'The Ancient Watcher' has been part of the official selection of the Documentary Edge Film Festival 2016 in New Zealand.
A couple of years ago an idea came to me that I wanted to make a film about trees. At the same time I was planning my first trip to New Zealand. I started reading about local forests and I realised I never knew New Zealand was home to some of the oldest and biggest trees on Earth: the kauri.
Southern kauri, or Agathis Australis, belongs to an old family that dates back to the times when New Zealand was still part of the supercontinent Gondwana (together with Australia, Antarctica, South America, Africa and India), that is over 80 million years ago. Kauri forests used to cover pretty much the whole of the North Island, but nowadays only pockets remain, notably in the far north and on the Coromandel peninsula. Waipoua, on the west coast of Northland, is the largest kauri forest and home of Tane Mahuta, the most famous tree in New Zealand. It so happens that Tane Mahuta is also the name of the Maori mythical hero, creator of the world who connects the earth with the sky and fathers all living things.
When you read about the kauri forests, sooner or later you will come across Maori stories about them. Some of those stories I liked so much, I wanted to retell them in the film.
For the Maori, Waipoua is a sacred place, the home of their ancestors and the kauri trees are counted among those ancestors. There is a beautiful legend about the kauri and the whale exchanging skins, as one decides to remain on land, whilst the other goes back to the sea. Kauri and whale are brothers, and all humans are also related to them. This is why the Maori fight to defend the whales, recently against Norwegian oil company, Statoil.
The Maori are an important voice of conservation, because they understand what many people seem to forget too often, that everything in nature is related. It’s been over 150 years since Charles Darwin revealed to us our unexpected relatives, scattered around the world, but we seldom think of them at all or prefer to pretend, like with some embarrassing uncle or annoying cousin, that we are not related. Many of us rarely think of nature at all, until we go on holiday. From time to time we will have a little epiphany, when we cross a path with a fox, coming back from work and look it in the eye, or when we swim with dolphins, but those exhilarating encounters are few and far between.
Maori people love the kauri and they have a special relationship with these forests, relationship which fascinated me and was at the origin of the idea for the film ‘The Ancient Watcher’.
Kauri coast is famous for its ancient forests, but it is also famous for its artists. Probably the most original among them is Kerry Strongman from Te Hana. Te Hana is a tiny settlement that consists of a few solitary houses perched on the surrounding hills, reconstructed Maori village, a gas station, a café and the Arts Factory. The factory is unmistakable with its massive Maori inspired sculpture watching you as you travel along the highway from Auckland towards the Bay of Islands.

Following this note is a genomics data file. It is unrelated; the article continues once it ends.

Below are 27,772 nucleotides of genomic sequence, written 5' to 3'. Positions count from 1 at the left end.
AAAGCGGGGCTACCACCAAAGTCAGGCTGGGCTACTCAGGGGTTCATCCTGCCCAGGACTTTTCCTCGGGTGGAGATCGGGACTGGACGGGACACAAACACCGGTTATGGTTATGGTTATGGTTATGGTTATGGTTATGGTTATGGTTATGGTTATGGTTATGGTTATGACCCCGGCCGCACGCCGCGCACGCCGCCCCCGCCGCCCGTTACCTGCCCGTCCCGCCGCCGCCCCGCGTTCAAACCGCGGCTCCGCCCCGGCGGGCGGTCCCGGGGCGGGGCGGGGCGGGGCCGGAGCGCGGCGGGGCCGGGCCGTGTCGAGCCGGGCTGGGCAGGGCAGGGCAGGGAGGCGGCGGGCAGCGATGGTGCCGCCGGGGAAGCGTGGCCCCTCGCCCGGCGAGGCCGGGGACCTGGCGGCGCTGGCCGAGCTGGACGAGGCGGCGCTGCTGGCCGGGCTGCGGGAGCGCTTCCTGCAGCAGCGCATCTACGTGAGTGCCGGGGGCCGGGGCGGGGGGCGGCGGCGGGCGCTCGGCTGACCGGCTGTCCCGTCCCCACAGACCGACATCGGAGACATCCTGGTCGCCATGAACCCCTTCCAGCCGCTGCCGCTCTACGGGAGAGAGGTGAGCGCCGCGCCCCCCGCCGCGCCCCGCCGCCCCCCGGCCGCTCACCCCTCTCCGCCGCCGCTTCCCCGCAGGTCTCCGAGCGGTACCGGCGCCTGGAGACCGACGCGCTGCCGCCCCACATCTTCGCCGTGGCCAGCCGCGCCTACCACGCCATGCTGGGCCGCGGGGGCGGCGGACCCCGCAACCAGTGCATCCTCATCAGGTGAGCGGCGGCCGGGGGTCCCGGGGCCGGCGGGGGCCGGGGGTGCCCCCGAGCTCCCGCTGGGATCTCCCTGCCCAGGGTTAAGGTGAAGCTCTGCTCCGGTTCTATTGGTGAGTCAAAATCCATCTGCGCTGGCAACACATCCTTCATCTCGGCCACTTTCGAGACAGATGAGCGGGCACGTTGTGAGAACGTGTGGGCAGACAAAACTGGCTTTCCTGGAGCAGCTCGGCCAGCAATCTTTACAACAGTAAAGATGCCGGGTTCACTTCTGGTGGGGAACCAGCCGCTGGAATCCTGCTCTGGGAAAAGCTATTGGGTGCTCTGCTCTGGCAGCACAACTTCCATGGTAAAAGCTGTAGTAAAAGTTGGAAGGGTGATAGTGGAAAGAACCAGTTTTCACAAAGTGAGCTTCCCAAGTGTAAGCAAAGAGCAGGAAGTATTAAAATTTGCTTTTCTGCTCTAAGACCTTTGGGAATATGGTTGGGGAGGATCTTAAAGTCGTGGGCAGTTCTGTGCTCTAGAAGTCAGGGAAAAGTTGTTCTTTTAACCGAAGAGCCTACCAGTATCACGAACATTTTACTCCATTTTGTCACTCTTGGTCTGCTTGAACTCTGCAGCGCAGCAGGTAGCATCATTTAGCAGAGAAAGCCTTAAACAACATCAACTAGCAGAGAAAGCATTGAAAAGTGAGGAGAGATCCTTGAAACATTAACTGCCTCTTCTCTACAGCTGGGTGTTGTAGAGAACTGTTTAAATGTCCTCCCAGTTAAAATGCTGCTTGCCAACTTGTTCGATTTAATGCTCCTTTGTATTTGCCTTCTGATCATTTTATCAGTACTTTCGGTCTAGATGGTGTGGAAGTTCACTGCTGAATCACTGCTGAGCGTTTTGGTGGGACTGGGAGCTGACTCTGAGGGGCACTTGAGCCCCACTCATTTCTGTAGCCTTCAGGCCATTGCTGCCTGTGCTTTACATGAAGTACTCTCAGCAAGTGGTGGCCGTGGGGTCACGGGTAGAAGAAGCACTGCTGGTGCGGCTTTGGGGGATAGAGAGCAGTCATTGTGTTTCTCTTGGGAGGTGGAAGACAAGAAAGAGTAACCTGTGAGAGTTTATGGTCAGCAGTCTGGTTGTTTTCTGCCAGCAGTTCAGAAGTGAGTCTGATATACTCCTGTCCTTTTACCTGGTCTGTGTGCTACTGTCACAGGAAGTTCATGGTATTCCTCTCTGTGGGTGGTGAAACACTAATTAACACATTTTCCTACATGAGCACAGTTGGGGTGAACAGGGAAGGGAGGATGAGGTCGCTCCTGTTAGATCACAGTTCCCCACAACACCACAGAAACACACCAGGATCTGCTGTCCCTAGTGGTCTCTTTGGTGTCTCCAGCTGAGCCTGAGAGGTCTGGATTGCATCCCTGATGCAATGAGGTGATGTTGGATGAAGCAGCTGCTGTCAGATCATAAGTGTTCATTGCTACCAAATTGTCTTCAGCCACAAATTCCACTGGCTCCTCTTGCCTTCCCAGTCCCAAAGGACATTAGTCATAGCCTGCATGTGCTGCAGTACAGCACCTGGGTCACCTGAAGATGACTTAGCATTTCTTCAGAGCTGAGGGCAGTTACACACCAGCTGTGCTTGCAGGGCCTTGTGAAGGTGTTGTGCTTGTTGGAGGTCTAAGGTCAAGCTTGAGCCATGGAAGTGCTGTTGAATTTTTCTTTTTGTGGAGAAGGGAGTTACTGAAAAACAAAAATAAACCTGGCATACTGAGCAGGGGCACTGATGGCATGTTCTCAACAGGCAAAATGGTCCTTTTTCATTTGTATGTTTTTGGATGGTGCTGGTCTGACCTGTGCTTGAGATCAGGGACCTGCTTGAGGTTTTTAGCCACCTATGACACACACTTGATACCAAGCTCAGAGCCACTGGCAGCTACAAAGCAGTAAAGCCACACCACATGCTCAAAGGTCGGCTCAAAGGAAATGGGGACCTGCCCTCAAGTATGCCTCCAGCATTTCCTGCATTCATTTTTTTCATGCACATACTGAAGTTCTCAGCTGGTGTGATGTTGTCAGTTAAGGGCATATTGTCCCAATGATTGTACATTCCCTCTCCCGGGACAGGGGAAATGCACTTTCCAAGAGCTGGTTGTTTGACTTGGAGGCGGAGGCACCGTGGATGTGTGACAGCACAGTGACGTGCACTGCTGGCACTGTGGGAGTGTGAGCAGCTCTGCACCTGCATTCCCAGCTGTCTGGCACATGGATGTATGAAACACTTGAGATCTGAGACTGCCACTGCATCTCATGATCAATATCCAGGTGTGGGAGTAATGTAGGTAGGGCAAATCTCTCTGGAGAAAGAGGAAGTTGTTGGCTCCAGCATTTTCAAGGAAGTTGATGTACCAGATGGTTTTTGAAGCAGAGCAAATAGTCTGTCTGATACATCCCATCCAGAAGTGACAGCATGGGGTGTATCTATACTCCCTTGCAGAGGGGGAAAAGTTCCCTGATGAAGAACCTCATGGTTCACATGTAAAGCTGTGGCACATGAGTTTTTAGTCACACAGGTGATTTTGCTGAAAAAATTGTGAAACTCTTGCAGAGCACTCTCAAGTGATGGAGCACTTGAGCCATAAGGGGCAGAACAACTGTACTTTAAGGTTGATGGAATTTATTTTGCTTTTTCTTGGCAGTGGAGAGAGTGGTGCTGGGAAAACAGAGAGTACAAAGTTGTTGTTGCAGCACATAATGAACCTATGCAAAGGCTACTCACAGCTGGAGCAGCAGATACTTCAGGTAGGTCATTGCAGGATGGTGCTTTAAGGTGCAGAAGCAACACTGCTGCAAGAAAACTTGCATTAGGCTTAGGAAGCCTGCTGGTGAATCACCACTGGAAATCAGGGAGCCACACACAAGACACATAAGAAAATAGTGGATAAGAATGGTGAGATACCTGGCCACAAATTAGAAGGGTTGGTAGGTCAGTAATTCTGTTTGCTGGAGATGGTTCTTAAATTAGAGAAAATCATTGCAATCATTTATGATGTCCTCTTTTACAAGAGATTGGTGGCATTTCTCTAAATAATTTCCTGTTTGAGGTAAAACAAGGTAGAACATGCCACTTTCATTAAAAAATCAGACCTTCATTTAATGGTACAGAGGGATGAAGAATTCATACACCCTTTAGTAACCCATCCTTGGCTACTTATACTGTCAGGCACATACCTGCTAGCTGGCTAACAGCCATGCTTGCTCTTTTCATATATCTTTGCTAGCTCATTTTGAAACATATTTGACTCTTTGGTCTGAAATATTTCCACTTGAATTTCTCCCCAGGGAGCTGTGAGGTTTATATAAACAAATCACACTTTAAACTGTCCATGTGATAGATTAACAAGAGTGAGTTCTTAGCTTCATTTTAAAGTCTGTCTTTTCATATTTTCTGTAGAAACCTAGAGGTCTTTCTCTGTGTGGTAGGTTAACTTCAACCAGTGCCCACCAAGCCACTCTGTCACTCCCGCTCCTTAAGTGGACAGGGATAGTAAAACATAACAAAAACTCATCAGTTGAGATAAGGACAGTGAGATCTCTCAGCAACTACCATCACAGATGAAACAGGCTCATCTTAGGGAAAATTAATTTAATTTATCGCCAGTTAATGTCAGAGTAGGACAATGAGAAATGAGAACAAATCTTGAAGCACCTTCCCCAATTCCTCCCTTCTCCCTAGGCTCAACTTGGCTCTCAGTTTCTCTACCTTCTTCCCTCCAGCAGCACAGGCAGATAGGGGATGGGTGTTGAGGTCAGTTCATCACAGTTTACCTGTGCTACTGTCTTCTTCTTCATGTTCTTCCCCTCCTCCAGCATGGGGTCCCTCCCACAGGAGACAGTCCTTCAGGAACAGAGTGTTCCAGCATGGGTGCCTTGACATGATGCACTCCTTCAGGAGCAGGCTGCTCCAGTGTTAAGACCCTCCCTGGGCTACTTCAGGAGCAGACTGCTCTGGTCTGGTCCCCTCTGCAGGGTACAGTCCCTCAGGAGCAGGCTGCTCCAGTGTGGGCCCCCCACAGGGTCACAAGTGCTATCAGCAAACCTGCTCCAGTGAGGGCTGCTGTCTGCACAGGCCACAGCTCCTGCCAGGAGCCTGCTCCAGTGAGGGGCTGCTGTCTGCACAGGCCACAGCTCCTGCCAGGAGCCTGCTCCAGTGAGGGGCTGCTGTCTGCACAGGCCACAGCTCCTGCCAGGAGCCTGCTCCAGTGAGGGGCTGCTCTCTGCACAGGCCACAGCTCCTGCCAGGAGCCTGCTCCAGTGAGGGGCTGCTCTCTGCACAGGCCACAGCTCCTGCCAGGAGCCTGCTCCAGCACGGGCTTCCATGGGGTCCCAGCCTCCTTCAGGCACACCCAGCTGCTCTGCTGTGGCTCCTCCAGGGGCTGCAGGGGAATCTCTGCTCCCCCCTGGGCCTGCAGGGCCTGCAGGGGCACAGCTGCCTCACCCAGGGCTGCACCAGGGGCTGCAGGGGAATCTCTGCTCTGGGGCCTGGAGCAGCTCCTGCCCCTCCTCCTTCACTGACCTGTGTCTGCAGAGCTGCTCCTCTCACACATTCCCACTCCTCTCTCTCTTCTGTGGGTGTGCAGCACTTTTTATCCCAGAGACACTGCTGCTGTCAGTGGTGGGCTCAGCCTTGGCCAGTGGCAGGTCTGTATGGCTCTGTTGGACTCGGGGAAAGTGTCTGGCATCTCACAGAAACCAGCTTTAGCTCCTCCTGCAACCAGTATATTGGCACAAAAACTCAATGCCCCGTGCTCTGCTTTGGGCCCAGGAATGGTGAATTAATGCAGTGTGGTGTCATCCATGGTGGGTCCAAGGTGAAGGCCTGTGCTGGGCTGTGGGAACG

Kerry Strongman uses kauri wood, salvaged from the swamps, where a forest was once buried, around 50 thousand years ago. The wood is miraculously well preserved under water and is widely used by local craftsmen and artist.
Kerry Strongman’s sculptures are often referred to as ‘Jewellery for Giants’ because of their size. The artist encourages people to touch the artwork, believing that a tree, enchanted in its new form, can still communicate with us. The factory is always full of visitors from around the world. Entering the gallery is like experiencing the kauri forest again: tall sculptures towering over you in a dim light, in silence; you can’t help but feel some invisible eyes set on you and all you want is to keep still. It is a sanctuary.
Kerry Strongman is a perfect person to speak to, if you want to find out about the kauri wood, the forests and the Maori myths and traditions.
He can tell you about the ecological and cultural significance of the kauri forests. They are part of the living heritage. Kauri is linked with the myth of creation not only because it is ancient, but because it thrives. It is a guardian of the forest, a watcher.
Nature meets art. Nature influences art. Nature is an artist itself. Kerry Strongman’s sculptures are monuments to the kauri: its grandeur, its strength, its beauty, its power. They bring together the past and the present, acting like myths. Forest has always been a place of myth, of imagination, of magic. We need forests for our physical survival, but also we need them to be able to dream. We tell the stories, because they speak to our emotions, their magic is a bond that people respect, because they help to protect what we hold sacred, our spiritual home.
'The Ancient Watcher' was a project filmed over 10 days in three locations (The Hana, Waipoua forest and Baylys Beach) with virtually no budget and one person crew. It was only possible because of the generosity of people like Kerry Strongman, Ian Mitchell from the kauri dieback program and the members of the Te Roroa iwi, who made me welcome in the forest. I am happy to say that film has been seen by audiences in Wellington and Auckland, during the 11th edition of the Documentary Edge Film Festival.